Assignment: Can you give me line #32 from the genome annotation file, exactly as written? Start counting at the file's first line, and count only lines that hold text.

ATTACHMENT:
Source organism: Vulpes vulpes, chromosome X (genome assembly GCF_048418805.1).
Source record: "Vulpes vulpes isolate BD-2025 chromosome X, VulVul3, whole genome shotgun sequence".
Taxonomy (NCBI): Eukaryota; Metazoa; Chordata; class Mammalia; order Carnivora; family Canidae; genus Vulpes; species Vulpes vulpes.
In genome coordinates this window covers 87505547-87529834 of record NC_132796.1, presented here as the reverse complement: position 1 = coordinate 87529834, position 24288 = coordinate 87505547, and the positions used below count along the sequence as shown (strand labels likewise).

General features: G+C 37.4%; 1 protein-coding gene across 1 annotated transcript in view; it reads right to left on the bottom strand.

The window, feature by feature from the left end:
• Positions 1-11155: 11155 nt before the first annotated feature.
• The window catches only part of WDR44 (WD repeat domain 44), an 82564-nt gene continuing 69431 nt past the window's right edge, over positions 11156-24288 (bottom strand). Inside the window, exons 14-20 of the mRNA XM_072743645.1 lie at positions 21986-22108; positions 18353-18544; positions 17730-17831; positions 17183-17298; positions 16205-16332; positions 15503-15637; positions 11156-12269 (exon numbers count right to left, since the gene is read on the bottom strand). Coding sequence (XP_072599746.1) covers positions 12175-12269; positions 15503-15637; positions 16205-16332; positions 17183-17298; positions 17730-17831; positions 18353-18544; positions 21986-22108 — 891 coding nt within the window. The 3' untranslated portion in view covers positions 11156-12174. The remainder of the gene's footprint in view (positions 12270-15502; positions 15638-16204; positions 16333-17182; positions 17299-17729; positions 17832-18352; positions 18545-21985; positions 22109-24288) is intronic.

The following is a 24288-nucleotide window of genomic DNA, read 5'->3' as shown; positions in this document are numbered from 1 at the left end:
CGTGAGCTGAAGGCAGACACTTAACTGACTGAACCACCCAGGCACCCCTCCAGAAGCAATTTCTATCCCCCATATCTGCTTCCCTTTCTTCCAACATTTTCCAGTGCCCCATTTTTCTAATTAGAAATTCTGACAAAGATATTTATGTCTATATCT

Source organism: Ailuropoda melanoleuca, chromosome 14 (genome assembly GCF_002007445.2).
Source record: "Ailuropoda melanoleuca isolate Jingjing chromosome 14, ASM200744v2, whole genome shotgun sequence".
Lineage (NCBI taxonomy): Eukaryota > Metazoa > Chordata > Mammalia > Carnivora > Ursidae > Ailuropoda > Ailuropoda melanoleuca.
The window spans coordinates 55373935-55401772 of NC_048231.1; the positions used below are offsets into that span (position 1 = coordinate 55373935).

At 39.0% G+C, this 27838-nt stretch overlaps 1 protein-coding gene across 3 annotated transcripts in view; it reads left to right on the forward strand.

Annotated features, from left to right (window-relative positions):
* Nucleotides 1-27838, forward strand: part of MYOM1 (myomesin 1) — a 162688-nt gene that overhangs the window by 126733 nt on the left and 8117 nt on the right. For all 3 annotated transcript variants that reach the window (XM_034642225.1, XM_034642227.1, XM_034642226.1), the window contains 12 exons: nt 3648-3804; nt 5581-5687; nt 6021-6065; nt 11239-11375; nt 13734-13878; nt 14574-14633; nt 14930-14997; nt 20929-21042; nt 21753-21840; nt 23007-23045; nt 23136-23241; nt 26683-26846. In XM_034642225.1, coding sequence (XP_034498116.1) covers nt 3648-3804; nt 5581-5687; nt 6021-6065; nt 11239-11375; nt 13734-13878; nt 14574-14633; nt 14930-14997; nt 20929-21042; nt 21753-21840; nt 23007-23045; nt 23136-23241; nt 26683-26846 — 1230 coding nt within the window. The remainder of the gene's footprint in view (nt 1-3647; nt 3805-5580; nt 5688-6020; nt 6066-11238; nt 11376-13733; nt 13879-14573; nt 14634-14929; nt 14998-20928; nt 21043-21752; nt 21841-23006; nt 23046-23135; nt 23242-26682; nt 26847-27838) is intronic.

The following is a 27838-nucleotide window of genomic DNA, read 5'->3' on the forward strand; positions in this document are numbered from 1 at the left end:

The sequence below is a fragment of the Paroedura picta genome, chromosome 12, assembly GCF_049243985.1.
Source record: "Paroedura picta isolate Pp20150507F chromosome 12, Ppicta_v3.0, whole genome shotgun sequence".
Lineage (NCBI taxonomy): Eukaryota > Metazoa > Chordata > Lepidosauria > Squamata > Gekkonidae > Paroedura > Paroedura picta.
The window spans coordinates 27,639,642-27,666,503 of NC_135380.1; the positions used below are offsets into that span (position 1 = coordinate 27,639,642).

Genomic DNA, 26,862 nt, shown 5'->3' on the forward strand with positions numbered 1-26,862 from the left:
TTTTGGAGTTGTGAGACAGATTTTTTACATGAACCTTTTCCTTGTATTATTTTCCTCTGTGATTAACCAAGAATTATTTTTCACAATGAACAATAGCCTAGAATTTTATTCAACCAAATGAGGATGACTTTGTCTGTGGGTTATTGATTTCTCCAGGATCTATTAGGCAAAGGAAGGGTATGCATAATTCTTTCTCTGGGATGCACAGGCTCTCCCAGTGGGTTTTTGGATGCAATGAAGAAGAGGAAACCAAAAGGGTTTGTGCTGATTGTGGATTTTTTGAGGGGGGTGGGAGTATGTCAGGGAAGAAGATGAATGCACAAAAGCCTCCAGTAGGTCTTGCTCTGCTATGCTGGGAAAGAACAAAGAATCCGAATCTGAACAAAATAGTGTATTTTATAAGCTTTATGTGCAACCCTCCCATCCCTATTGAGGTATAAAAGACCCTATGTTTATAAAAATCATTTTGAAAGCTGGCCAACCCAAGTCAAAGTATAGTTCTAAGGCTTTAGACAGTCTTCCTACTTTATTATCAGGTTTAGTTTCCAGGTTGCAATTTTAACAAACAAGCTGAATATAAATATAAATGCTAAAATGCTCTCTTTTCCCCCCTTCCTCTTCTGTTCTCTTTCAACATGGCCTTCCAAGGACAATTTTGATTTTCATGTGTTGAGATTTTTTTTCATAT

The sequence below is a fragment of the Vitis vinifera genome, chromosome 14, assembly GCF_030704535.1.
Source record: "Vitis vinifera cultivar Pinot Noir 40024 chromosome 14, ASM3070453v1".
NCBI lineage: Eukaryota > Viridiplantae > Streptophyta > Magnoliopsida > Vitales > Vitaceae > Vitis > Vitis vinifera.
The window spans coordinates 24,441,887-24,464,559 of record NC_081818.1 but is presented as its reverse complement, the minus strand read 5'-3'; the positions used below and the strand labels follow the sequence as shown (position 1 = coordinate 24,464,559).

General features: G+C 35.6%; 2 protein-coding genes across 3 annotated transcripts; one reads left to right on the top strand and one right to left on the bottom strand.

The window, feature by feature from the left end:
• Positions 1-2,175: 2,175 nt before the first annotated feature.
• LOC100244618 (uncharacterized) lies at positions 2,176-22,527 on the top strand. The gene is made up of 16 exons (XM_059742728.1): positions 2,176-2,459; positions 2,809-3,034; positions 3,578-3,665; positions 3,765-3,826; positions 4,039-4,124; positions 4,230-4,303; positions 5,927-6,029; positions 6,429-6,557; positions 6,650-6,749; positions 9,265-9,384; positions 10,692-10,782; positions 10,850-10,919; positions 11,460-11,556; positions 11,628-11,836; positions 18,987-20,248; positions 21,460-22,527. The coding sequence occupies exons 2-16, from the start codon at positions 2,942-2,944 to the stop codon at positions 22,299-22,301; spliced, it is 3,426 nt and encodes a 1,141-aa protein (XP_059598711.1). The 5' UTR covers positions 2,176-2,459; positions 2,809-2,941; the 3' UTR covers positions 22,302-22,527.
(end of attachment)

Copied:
• LOC100244618 (uncharacterized) lies at positions 2,176-22,527 on the top strand. The gene is made up of 16 exons (XM_059742728.1): positions 2,176-2,459; positions 2,809-3,034; positions 3,578-3,665; positions 3,765-3,826; positions 4,039-4,124; positions 4,230-4,303; positions 5,927-6,029; positions 6,429-6,557; positions 6,650-6,749; positions 9,265-9,384; positions 10,692-10,782; positions 10,850-10,919; positions 11,460-11,556; positions 11,628-11,836; positions 18,987-20,248; positions 21,460-22,527. The coding sequence occupies exons 2-16, from the start codon at positions 2,942-2,944 to the stop codon at positions 22,299-22,301; spliced, it is 3,426 nt and encodes a 1,141-aa protein (XP_059598711.1). The 5' UTR covers positions 2,176-2,459; positions 2,809-2,941; the 3' UTR covers positions 22,302-22,527.